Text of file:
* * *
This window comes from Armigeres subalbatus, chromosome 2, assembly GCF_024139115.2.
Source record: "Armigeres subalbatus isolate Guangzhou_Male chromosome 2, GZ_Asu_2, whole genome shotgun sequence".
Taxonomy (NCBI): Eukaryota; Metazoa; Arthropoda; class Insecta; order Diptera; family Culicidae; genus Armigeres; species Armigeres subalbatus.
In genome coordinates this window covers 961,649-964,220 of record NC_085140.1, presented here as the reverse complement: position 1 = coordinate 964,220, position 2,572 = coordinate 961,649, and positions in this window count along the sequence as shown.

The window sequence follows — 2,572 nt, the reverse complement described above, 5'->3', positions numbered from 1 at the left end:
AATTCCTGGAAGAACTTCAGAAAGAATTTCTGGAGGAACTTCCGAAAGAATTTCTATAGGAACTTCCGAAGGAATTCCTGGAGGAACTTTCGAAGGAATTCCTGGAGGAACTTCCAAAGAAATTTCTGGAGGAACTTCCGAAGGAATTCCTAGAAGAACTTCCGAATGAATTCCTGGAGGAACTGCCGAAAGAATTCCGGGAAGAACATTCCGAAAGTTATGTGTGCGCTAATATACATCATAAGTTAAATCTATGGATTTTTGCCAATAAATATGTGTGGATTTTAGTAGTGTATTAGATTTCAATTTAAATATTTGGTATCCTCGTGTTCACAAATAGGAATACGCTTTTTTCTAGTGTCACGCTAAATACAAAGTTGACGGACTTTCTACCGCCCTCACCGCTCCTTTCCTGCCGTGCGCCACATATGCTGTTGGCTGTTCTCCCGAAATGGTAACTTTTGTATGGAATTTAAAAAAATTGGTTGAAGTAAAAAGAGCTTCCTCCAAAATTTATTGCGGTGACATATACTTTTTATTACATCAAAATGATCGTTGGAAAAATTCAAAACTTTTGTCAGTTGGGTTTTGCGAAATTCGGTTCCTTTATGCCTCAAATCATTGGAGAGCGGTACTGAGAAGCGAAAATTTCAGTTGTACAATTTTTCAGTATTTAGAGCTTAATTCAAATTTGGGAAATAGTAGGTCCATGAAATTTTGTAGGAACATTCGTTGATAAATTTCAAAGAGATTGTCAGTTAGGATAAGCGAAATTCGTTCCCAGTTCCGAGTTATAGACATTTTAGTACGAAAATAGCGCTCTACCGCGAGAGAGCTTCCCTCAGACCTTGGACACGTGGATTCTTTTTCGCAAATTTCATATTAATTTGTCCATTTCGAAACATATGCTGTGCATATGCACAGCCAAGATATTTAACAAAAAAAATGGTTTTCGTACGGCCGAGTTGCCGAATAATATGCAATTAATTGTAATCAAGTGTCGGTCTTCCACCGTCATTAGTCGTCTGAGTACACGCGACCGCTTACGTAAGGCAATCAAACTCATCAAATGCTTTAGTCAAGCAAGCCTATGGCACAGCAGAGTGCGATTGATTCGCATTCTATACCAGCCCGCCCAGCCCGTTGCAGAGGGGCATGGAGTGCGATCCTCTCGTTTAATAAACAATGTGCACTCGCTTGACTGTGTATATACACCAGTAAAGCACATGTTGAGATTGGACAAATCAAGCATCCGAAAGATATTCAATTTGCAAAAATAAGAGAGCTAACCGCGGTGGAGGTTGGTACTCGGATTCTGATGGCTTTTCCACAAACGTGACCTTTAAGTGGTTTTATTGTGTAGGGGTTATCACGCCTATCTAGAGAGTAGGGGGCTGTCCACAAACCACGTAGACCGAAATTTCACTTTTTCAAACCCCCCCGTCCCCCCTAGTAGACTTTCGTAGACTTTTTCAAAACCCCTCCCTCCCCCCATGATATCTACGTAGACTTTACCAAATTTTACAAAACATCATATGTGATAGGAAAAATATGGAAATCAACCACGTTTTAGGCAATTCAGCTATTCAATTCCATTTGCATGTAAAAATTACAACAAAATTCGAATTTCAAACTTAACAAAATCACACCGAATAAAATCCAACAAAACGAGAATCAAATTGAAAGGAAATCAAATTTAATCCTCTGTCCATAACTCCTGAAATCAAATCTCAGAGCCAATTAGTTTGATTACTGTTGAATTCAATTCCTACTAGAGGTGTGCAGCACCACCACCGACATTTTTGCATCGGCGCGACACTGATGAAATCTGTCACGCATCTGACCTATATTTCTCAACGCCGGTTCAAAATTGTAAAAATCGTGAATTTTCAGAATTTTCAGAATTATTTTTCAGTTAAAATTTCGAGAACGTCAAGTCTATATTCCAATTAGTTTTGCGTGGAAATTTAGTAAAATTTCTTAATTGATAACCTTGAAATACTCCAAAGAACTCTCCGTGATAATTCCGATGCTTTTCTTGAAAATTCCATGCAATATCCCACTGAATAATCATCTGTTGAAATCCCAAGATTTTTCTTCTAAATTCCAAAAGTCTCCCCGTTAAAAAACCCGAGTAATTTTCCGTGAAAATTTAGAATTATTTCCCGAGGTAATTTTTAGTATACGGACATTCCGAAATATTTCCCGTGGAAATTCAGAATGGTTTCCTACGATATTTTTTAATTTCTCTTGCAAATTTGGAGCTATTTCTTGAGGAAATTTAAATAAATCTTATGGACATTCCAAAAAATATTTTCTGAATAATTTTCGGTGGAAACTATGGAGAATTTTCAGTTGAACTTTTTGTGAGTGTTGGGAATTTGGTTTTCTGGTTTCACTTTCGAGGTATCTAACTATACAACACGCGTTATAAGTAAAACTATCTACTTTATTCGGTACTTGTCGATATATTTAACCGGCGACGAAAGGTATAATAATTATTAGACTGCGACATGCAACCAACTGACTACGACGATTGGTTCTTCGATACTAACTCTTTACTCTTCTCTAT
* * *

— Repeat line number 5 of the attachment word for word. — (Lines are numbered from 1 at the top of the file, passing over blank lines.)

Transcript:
The window sequence follows — 2,572 nt, the reverse complement described above, 5'->3', positions numbered from 1 at the left end: